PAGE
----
12 Matching Annotations
  1. Sep 2016
    1. Second, some of this content may disappear

      Thinking about storytelling in the context of being temporary versus permanent is interesting. Digital stories are temporary and can vanish after a given amount of time. Paper stories, unless they are physically destroyed, are permanent. This is not to say that one kind of story or story telling is more important than another, but to say that each type has something unique to offer.

    2. These personalities are shown over time, according to the serial nature of digital storytelling.

      I completely agree that everyone has a digital personality. I also think that everyone's digital personality is dynamic, in that it is always changing due to influences in our daily lives that provide us with new perspectives.

    3. Second, some of this content may disappea

      Thinking about stories through the context of their temporary versus permanent nature is interesting. Paper copies, unless physically destroyed, are permanent, but digital stories and information eventually vanish. However, I would argue that this does not mean one is more important than the other.

  2. Aug 2016
    1. Think process, not product

      As a whole, this tip is a true perspective changer. I took a class in which each assignment was 'graded' not on completion, but effort and creative process. The pressure associated with assignments is instantly relieved, leaving the opportunity for originality and extraordinary ideas to emerge.

    2. We’re always being told find your voice. When I was younger, I never really knew what this meant. I used to worry a lot about voice, wondering if I had my own. But now I realize that the only way to find your voice is to use it. It’s hardwired, built into you.

      This portion of the article particularly grabbed my attention because I am a firm believer that those who try to find themselves are, in all reality, losing themselves in the same instant.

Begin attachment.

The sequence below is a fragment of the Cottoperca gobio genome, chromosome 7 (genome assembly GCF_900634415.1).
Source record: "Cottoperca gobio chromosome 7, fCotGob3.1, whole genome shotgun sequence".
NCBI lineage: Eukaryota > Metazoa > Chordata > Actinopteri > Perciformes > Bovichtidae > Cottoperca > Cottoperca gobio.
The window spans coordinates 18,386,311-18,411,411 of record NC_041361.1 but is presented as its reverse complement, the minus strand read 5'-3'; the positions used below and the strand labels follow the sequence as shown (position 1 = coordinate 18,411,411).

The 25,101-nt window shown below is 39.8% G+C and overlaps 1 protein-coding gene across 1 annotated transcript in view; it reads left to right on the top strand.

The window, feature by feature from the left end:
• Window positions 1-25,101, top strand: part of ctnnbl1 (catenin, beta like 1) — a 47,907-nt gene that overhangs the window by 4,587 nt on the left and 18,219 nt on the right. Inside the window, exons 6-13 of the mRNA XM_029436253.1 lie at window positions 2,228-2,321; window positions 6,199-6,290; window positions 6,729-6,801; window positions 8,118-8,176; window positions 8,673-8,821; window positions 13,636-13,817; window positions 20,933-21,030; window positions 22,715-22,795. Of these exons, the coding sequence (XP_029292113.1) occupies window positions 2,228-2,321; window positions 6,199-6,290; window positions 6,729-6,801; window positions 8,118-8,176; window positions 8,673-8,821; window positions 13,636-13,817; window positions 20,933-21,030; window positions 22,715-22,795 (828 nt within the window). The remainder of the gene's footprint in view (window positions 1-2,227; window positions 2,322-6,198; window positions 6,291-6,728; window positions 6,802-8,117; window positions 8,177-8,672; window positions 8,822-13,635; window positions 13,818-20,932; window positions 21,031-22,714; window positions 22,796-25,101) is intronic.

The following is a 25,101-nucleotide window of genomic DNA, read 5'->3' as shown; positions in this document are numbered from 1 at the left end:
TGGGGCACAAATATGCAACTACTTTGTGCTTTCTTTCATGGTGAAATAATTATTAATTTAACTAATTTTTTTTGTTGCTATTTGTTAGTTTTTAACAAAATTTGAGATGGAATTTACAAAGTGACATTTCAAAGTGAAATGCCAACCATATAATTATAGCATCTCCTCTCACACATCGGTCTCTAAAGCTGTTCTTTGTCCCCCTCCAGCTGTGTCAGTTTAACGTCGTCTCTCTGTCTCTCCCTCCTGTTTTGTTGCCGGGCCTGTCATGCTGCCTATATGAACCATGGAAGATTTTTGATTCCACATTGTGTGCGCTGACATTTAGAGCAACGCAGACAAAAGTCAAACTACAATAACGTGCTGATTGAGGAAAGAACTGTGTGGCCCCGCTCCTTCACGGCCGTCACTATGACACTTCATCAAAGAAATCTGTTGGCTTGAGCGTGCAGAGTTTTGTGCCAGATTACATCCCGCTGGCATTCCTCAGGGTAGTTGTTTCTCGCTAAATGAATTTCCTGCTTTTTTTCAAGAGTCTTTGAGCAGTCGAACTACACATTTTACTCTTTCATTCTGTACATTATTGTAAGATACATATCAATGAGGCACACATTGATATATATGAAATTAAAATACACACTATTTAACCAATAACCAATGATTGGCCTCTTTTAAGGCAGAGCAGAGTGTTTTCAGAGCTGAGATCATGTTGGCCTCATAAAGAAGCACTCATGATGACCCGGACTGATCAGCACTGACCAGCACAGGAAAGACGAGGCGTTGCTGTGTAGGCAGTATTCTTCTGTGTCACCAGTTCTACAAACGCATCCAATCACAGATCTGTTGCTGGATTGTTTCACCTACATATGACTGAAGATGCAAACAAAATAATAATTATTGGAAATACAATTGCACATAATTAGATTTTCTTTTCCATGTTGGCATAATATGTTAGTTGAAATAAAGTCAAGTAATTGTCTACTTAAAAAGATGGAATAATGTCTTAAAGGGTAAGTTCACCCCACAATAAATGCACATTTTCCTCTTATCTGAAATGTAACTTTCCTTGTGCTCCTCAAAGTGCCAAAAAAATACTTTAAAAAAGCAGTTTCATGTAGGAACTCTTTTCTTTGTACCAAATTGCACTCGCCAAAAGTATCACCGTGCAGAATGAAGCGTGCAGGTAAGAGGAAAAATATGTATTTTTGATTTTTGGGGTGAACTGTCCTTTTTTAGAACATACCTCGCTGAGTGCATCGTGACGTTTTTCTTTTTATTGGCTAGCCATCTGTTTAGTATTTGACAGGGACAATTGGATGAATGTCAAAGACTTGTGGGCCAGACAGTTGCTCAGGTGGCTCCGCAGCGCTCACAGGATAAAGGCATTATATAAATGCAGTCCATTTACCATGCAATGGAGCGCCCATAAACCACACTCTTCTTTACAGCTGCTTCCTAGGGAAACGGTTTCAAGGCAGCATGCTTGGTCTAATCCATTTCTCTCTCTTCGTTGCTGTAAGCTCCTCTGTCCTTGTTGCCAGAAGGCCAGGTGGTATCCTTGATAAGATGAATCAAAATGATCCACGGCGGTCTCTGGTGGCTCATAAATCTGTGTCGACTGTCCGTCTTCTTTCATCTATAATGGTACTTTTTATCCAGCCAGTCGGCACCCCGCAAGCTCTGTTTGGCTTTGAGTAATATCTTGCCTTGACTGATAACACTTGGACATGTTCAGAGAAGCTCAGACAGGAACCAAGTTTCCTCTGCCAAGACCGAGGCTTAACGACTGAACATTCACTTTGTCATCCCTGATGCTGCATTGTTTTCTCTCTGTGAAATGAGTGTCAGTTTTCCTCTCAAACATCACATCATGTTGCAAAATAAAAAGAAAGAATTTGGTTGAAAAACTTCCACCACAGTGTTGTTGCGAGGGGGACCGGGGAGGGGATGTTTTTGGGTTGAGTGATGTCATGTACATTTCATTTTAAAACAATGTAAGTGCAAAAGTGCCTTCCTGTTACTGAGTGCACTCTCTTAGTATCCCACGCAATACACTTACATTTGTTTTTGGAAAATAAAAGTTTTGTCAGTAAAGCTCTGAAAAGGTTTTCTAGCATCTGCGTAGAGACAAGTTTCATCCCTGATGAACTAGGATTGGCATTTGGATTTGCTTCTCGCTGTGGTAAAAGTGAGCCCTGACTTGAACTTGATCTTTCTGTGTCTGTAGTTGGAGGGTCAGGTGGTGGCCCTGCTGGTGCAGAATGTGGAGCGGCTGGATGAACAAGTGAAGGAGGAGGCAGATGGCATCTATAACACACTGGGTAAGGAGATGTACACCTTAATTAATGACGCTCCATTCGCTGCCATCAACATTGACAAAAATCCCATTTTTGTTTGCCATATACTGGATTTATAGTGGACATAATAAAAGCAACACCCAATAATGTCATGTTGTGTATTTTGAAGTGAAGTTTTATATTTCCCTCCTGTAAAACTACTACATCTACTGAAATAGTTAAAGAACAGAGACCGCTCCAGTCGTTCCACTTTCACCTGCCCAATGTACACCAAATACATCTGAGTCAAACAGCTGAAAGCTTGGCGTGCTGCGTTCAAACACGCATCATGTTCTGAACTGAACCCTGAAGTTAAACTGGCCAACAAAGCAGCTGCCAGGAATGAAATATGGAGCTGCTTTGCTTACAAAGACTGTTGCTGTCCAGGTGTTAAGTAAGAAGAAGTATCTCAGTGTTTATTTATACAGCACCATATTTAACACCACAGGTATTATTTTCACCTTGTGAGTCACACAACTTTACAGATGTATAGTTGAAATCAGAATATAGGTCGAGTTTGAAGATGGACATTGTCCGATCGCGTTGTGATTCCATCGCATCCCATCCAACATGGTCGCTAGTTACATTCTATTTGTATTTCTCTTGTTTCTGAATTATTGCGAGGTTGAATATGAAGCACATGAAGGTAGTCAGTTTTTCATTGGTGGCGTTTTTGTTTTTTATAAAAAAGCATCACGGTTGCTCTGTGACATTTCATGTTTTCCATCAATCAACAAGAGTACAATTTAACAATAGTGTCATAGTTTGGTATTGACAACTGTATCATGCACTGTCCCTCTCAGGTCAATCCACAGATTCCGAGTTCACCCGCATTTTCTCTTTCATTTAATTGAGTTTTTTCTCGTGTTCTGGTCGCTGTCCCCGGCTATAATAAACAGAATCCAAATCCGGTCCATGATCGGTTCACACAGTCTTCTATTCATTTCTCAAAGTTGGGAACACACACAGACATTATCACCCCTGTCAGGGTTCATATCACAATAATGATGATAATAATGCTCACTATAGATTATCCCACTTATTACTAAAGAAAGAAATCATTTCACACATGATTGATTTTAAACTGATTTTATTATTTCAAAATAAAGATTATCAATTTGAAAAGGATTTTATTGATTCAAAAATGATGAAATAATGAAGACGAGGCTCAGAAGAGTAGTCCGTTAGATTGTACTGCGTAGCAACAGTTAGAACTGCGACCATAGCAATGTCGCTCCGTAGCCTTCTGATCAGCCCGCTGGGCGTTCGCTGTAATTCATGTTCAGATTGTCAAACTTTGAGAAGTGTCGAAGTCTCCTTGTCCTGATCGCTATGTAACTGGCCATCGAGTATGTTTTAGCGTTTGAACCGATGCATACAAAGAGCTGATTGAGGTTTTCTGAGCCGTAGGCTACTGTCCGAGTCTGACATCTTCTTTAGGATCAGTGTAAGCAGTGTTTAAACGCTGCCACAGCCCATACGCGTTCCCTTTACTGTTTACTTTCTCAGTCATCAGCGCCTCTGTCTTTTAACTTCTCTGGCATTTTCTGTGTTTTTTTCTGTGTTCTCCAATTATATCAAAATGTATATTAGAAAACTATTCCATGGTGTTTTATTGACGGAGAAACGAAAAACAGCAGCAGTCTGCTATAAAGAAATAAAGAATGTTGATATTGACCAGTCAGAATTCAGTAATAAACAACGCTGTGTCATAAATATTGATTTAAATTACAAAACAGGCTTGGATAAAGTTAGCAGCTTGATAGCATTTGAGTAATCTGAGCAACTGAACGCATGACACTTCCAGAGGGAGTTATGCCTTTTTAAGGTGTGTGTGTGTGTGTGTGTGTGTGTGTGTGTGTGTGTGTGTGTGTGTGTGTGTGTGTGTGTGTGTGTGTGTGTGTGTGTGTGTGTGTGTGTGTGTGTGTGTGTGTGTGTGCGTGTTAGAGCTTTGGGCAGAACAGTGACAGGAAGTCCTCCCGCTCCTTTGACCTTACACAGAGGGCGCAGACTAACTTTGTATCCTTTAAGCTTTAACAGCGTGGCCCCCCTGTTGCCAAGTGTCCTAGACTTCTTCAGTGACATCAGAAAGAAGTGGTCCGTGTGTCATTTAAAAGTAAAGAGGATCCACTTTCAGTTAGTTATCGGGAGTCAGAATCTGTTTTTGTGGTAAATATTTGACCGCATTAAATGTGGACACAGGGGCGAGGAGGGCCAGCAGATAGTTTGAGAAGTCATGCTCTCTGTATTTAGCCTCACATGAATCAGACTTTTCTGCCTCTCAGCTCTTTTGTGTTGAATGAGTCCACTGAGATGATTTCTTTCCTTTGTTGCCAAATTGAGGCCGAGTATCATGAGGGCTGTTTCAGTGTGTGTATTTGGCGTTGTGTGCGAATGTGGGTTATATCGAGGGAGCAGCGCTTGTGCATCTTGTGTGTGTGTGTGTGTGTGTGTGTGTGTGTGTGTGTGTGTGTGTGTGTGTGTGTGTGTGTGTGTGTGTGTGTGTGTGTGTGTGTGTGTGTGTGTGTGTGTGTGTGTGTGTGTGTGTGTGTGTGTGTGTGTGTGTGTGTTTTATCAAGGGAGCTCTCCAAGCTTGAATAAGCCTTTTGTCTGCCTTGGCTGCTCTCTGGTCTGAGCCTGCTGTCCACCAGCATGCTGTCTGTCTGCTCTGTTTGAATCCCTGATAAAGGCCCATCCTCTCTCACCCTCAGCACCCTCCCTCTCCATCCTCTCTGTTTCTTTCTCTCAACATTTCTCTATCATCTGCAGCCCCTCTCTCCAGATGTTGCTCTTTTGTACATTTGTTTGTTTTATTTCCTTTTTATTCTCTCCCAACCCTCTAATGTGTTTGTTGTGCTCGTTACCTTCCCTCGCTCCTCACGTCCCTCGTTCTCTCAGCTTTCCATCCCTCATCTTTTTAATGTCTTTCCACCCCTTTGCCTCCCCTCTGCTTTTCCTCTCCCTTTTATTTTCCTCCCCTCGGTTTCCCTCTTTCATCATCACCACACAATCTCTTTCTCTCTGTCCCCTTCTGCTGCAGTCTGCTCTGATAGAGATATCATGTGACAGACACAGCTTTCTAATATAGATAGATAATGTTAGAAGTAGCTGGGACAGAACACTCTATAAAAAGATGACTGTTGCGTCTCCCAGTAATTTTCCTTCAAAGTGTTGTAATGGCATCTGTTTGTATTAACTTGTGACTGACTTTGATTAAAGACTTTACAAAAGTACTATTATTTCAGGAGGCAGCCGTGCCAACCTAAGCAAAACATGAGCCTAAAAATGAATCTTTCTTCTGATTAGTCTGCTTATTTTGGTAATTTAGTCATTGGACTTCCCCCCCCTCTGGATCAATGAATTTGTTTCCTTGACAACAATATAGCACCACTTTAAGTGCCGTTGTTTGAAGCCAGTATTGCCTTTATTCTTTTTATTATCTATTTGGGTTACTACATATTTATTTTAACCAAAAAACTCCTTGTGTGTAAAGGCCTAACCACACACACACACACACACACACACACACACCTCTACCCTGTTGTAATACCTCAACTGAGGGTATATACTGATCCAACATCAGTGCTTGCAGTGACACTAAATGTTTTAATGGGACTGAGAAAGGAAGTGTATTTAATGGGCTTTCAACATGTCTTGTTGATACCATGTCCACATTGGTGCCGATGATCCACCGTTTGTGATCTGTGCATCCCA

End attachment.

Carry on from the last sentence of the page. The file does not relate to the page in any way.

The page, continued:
3. Feb 2016
    1. This is a really interesting prompt. I think it makes us question how much of our story is being left out because of how many of us decide to take selfies.

  4. Jan 2016
    1. When utilizing numerical grades, I’ve grown more and more dismayed over how much of my evaluation time is spent justifying that number. In analyzing my own comments, nearly 80% of my words were spent explaining what was “wrong” with the student’s work. Even when I would consciously try to focus on “process” and provide forward-looking comments, I just ended up writing more and longer commentary that seemed even less useful to students who are thoroughly conditioned to only care about that number anyway.

      I can imagine that teachers and professors feel this way with traditional grading styles. I can recall assignments in which I was required to review and grade other student's work. It's hard to truly define every detail of work in a number scheme without getting lost in the shuffle.

    1. Nor do I want us to move away from a world of wonder to a world of technocracy, to simply reduce what we do and what we make to terms like “user generated content” or “personal data” or “code." How cold and empty these sound. Love letters reduced to a status update, love songs, their associated metadata. Human communication as a transaction, not an expression.

      This reminds me of Aldous Huxley's A Brave New World.

    2. What you search for on Google. Your Gmail. Your Google Calendar plans. Your friends on Google+. What you’ve bought with Google Wallet. What you’ve downloaded from Google Play. What you’ve watched on YouTube. Where you head on Google Maps (and by extension, where the Google Self-Driving Car would know to take you.) What you spy with Google Glass. So much data.

      For lack of better words, this is creepy. Not only does Google retain this information, but we allow them to because the products we buy work more efficiently this way.

    3. Perhaps because innovation is increasingly defined as something that comes from industry and not the university, something that is fostered in the private sector and not the public

      I can see the use of this definition in many aspects of my life. Something is only innovative if it can be trendy enough to market.

    1. Having one’s own domain means that students have much more say over what they present to the world, in terms of their public profiles, professional portfolios, and digital identities.

      This also teaches students how to responsibly maintain a professional and scholarly online identity.

    2. School district IT is not the right steward for student work: the student is.

      This statement is astonishingly true. Often students feel that the work they have completed is not their own because teachers and administrators maintain possession throughout early education.